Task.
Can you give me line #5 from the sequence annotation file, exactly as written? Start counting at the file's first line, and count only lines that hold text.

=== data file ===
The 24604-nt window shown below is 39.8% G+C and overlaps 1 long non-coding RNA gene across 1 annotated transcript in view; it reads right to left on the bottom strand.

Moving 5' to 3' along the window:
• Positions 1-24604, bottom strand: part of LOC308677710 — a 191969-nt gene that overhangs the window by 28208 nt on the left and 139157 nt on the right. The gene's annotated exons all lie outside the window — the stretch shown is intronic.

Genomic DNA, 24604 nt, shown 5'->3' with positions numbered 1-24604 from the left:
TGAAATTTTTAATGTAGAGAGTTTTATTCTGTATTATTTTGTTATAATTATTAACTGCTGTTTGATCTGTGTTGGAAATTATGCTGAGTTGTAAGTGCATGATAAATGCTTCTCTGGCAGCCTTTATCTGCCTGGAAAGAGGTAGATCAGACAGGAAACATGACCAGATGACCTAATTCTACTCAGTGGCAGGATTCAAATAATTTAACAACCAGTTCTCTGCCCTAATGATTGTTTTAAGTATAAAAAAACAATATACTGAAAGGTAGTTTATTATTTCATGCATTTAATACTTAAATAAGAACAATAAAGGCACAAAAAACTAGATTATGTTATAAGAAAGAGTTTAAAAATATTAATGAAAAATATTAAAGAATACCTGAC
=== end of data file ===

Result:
TGAAATTTTTAATGTAGAGAGTTTTATTCTGTATTATTTTGTTATAATTATTAACTGCTGTTTGATCTGTGTTGGAAATTATGCTGAGTTGTAAGTGCATGATAAATGCTTCTCTGGCAGCCTTTATCTGCCTGGAAAGAGGTAGATCAGACAGGAAACATGACCAGATGACCTAATTCTACTCAGTGGCAGGATTCAAATAATTTAACAACCAGTTCTCTGCCCTAATGATTGTTTTAAGTATAAAAAAACAATATACTGAAAGGTAGTTTATTATTTCATGCATTTAATACTTAAATAAGAACAATAAAGGCACAAAAAACTAGATTATGTTATAAGAAAGAGTTTAAAAATATTAATGAAAAATATTAAAGAATACCTGAC